Home Entertainment TV

TV talk 22

With TV technology changing and updating all the time, it’s tough for consumers to know where to turn. But spare a thought for the retailers stocking these products! So, where are we heading next? Here, some of the big players share their thoughts.

shipments in 2017, the market got back on track last year and things look set to grow in 2019 as well. At the premium end of the market, 4K UHD continues to attract consumer spend, driven in part by easier access to 4K content. Shipments are expected to have increased by 32 per cent in 2018, while smart TV shipments are forecast to be up by nine per cent, according to data from Futuresource Consulting. 8K is still in its early stages, although around


300,000 8K TVs are likely to be shipped this year, and will command a significant share of the premium market by 2022. OLED is also beginning to make its presence

known and will power through the million European shipments mark in 2019. Looking ahead, Senior Market Analyst at

Futuresource, Matthew Rubin, says: “Voice control will become a key battleground for TV brands, as smart home devices continue to pervade consumers’ lives. Watch out for a big push to get voice assistants incorporated into TVs, coming from brands and software companies alike.” According to LG, this year, OLED models will

make up 20 per cent of the company’s high- end TV portfolio and demand for OLED TVs is expected to grow to 3.6 million units this year, seven million units in 2020 and 10 million in 2021. In March, the company announced its 2019

premium TV line-up featuring advanced OLED and NanoCell TVs. The range features AI (Artificial Intelligence), with Google Assistant built-in to allow for voice control on compatible smart home devices. In addition, its Dolby Atmos sound system

creates a more detailed sound that surrounds the viewer for a wonderfully realistic, immersive experience.

A revolution in home entertainment James Thomas, Product Manager – Home Entertainment at LG, comments: “We are currently living in a golden age of content which means that consumers are demanding more from their TVs. “LG is constantly pushing the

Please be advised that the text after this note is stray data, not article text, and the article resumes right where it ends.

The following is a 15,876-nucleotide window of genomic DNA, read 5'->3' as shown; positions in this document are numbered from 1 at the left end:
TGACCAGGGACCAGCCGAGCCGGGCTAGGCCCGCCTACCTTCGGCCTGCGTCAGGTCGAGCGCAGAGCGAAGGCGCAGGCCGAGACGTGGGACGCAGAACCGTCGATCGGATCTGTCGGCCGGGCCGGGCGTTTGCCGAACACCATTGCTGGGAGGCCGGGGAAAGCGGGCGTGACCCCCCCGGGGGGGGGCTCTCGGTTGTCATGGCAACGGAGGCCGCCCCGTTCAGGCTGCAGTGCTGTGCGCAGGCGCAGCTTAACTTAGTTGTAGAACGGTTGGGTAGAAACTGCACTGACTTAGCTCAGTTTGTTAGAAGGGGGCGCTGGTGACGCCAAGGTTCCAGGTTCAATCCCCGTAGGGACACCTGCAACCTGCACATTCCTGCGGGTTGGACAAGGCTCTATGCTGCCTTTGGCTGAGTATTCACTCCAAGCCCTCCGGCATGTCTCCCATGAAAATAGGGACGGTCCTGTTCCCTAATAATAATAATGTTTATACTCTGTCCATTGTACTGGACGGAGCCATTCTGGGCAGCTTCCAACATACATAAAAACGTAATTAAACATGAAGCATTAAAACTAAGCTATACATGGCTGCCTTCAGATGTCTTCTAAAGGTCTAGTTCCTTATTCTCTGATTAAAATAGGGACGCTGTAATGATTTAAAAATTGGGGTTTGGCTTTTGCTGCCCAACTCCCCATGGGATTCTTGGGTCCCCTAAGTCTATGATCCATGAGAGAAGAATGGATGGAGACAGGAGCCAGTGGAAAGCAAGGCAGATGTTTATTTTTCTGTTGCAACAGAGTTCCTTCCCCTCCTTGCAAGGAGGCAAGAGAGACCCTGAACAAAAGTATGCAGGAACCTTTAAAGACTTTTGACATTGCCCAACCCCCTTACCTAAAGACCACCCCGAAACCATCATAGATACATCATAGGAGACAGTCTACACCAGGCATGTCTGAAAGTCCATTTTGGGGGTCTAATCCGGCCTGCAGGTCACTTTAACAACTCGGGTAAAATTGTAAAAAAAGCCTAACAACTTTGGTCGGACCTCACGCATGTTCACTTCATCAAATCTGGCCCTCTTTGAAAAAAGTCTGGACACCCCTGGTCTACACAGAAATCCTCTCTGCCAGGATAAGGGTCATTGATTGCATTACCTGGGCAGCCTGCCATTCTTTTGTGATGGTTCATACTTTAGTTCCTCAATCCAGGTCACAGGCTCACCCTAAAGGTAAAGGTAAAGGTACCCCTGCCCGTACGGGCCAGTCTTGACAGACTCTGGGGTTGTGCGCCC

boundaries of TV tech and redefining the traditional concept of TVs. A key example of this is our LG Signature OLED R TV. Since the start of the modern era, television screen sizes have steadily increased in size; the trade-off came in the form of a large, black rectangle that dominated the room when the TV was not in use. In an effort to make large TVs less conspicuous, manufacturers have been racing to create even slimmer screens, focusing on designs that were as unobtrusive as possible.


this compromise with a display that seems to magically appear, creating a revolution in home entertainment and redefining space through its ability to rise and roll-up at the touch of a button.” Mr Thomas adds that experiencing product first-hand in retail stores is vital from a consumer perspective; the hands-on aspect that retail stores provide is something that online cannot mimic. “When it comes to TVs, seeing really

is believing. Comparing product specs online is great but visiting a store and testing them out is essential. There are so many elements at play – touch, sound, picture quality, viewing angles, size etc. – which make shopping for TVs online and in-store incomparable.” In addition, the vast array of options and technologies now available to consumers means

fter a global decline in TV

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